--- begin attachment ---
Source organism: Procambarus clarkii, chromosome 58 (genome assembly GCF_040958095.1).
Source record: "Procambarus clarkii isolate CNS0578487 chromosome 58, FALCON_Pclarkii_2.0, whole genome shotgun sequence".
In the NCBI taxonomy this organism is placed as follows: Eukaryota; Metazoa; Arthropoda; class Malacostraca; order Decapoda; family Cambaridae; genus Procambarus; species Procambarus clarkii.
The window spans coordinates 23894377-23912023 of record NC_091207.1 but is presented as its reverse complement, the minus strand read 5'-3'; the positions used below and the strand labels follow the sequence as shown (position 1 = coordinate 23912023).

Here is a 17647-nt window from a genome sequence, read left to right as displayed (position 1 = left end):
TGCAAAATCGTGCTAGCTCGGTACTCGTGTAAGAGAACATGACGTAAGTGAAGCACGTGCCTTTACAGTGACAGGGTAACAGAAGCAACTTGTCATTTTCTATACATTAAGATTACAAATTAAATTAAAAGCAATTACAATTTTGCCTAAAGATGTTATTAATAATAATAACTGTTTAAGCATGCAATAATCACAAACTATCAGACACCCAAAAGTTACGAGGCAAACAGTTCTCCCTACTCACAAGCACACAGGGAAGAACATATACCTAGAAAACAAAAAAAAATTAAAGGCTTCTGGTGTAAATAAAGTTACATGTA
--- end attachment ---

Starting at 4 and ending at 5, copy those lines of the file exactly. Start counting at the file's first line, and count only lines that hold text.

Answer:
The window spans coordinates 23894377-23912023 of record NC_091207.1 but is presented as its reverse complement, the minus strand read 5'-3'; the positions used below and the strand labels follow the sequence as shown (position 1 = coordinate 23912023).

Here is a 17647-nt window from a genome sequence, read left to right as displayed (position 1 = left end):